It was brutal finally because it was so humiliating.  I had so many people telling me “You got this!” and “you’re ready” and “you might even beat your goal!” that I just am so disappointed in how it all turned out.

But ironically, Sunday morning came, I walked into church and heard Philippians 2 preached:

“Do nothing from selfish ambition or conceit, but in humility count others more significant than yourself.  Let each of you look not only to his own interests, but also to the interests of others.”

This happened Saturday.  None of us cared how fast we went.  We just wanted to look out for each other and make sure everyone was safe.

It was brutal.

It is over.  The brutal-est day ever is over.  And I’m so glad.


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Trust your training

I literally sat down about 3 hours ago to start this blog when I heard blood curdling screaming coming from the garage. XS was screeching and sobbing.  I waited about 3-4 minutes and realized it wasn’t dying down.  I opened the door to find Brian comforting a bleeding XS: ear bleeding and small bruise behind said ear.

They said they wanted to play with a real baseball and now we know why those little t-ball sluggers wear batting helmets!

Ah, life is never boring around here…

I had wanted to write about training.

I had just been reflecting on my stinky shoes.  I had removed them from my gym bag in preparation for my swim work out tmrw.  I actually got a little sad: tmrw will be my last “workout” at the Y before the marathon Saturday.

be grateful you can't smell these...

be grateful you can’t smell these…


These shoes carried me during a 1/2 marathon last September and were my shoes at the Y for a lot of the winter and spring.  Good shoes.  Second pair (first pair was Grandma’s Marathon last year…)

How can shoes bring such emotion?

Well tonight it might be b/c a 20 minute trip to the library took 60.  Because it’s day 2 of summer vacation.  Because I am a girl.  Because it’s been grey, cloudy and cool all week.

It might also be b/c these shoes represent what I have been training for since January.  The risks with heavier weights.  The noon classes I shoved into my Wednesdays after work and before momming.  The conversations with friends about magnesium, avocados and eggs (friends: some people eat a LOT of eggs…)  The push-ups, lunges and renegade rows that still make me cry.

I wore these shoes when I met my friend who lost a nephew to cancer and struggles with faith.  I wore these shoes when I found out a long-term relationship had died.  I wore these shoes when I cried with a friend who cried for unknown reasons – sobbed really.  I wore these shoes when I found out Isaac died.  I found these shoes in my gym bag later that day, tied together by an unknown friend who wanted to make sure I didn’t lose one that day as I rushed out of the building.

I put the shoes aside and thought: Trust Your Training.  There’s literally nothing else I can do at this point to help me run this race.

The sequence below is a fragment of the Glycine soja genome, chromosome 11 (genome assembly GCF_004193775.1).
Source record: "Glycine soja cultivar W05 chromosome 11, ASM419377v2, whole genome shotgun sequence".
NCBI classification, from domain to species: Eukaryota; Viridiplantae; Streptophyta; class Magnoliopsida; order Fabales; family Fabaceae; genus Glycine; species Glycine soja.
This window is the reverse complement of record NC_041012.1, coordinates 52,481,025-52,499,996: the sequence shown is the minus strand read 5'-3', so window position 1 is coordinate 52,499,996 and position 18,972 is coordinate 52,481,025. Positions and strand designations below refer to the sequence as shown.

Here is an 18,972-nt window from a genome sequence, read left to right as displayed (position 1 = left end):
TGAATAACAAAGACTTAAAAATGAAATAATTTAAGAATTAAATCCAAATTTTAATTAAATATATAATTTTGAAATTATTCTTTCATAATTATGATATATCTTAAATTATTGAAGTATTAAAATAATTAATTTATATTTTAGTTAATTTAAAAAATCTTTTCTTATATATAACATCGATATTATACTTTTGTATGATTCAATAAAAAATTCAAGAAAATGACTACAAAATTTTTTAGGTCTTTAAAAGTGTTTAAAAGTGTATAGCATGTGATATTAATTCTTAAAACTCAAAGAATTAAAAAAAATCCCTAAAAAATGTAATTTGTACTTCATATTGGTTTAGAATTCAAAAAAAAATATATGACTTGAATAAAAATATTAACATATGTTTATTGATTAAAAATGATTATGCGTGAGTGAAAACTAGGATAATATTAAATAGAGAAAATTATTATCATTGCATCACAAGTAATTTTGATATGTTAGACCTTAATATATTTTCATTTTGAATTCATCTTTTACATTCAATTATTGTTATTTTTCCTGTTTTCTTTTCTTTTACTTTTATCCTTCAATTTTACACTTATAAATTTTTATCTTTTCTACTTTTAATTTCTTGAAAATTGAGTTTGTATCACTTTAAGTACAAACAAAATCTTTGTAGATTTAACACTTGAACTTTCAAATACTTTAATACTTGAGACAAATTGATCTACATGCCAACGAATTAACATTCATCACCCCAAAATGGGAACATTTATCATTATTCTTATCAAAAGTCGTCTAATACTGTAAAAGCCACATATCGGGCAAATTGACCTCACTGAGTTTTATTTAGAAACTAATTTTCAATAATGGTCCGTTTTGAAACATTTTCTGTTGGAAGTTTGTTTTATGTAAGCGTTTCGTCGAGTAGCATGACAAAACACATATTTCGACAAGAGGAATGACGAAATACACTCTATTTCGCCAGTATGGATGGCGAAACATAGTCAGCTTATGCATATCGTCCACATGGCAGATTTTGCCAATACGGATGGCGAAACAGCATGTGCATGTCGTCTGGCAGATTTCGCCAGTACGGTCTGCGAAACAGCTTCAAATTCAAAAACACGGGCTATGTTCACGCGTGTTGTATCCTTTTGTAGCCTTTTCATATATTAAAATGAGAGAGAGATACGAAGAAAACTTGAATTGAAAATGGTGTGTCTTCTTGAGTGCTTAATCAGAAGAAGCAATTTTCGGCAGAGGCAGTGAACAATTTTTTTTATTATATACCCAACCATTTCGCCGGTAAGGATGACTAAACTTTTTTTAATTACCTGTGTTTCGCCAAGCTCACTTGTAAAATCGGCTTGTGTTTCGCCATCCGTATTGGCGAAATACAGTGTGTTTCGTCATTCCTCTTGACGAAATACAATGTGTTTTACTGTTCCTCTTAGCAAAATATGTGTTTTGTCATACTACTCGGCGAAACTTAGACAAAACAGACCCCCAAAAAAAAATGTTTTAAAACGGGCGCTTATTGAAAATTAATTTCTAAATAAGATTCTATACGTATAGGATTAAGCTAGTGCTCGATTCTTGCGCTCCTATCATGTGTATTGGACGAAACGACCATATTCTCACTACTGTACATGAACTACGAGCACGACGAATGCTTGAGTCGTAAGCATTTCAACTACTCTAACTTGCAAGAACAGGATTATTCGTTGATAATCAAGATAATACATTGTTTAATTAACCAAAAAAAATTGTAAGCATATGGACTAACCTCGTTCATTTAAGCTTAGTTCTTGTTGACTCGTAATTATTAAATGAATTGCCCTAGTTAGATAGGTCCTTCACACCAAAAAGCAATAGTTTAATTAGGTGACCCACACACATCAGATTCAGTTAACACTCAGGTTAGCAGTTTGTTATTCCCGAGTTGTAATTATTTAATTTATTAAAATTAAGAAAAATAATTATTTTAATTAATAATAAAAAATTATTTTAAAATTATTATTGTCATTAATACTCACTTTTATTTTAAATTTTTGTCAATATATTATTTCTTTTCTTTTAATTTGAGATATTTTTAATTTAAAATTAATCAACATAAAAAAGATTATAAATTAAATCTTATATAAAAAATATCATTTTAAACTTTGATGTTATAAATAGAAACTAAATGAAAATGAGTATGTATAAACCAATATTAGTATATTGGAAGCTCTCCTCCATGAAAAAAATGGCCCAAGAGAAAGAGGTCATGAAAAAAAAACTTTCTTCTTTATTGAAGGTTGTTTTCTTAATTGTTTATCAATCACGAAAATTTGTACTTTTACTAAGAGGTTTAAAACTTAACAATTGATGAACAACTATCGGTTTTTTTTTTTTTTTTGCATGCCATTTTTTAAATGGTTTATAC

And isn’t life like that?  Stuff comes up and you just have to take a deep breath and tell yourself to trust your training.

When you’re sitting holding your kid and you’re debating on an ER visit, you call your friend the ER pediatrician.  I trust his training.

When you’re stuck alone on Mars and you’re Matt Damon, you’re glad you’re a botanist and trust your training.

When you get a call that your friend has been diagnosed with breast cancer, you sit down and trust Mayo doctors’ and their training.

When you don’t know what to do during a taper week, you trust others ideas about tapering and their training.

When you get kicked in the teeth by life, aren’t you going to wish you had trained for moments like this?

I won’t run (many or any…) more marathons.  (Don’t look now but she’s dreaming of another race in another city… not sure which one but dreaming.)

But I’m sure I’ll face challenges in other ways.  Death.  Sickness.  Offensives that will run deep.  Friends that will move.  Heartbreak with teenagers.  More national tragedies.  Christians who will live in such a way that make me and the world hate our worldview.  Drama that will overwhelm.

And I want to be ready.  When the gun goes off, I want to be able to run the race with perseverance.  One more race.  One more day.  Surrounded by such a cloud of witnesses.  Cheered on by dear friends.

“Have nothing to do with irreverent, silly myths.  Rather train yourself for godliness; for while bodily training is of some value, godliness is of value in every way as it holds promise for the present life and the for the life to come.” 1 Timothy 4:7-8


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One more

There is a personal trainer who teaches classes at the Y who has become the voice in my head during long runs and solo lifting sessions.  She says things like “this is only 4% of your day” or “don’t quit until ‘yer done” and “does anyone want to get stronger today?”